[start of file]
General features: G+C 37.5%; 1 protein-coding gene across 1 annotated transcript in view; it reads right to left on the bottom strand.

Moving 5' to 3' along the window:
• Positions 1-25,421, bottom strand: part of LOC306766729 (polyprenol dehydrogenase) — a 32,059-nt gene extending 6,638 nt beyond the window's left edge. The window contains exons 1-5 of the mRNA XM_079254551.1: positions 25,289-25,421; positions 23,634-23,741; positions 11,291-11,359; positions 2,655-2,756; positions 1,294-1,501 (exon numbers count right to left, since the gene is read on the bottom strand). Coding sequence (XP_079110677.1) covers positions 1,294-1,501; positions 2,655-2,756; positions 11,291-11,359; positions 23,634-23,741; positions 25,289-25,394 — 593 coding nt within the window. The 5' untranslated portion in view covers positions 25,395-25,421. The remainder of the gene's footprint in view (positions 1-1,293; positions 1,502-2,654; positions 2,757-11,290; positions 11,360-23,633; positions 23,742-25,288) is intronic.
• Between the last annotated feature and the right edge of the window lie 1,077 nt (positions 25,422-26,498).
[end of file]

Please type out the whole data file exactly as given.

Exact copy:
General features: G+C 37.5%; 1 protein-coding gene across 1 annotated transcript in view; it reads right to left on the bottom strand.

Moving 5' to 3' along the window:
• Positions 1-25,421, bottom strand: part of LOC306766729 (polyprenol dehydrogenase) — a 32,059-nt gene extending 6,638 nt beyond the window's left edge. The window contains exons 1-5 of the mRNA XM_079254551.1: positions 25,289-25,421; positions 23,634-23,741; positions 11,291-11,359; positions 2,655-2,756; positions 1,294-1,501 (exon numbers count right to left, since the gene is read on the bottom strand). Coding sequence (XP_079110677.1) covers positions 1,294-1,501; positions 2,655-2,756; positions 11,291-11,359; positions 23,634-23,741; positions 25,289-25,394 — 593 coding nt within the window. The 5' untranslated portion in view covers positions 25,395-25,421. The remainder of the gene's footprint in view (positions 1-1,293; positions 1,502-2,654; positions 2,757-11,290; positions 11,360-23,633; positions 23,742-25,288) is intronic.
• Between the last annotated feature and the right edge of the window lie 1,077 nt (positions 25,422-26,498).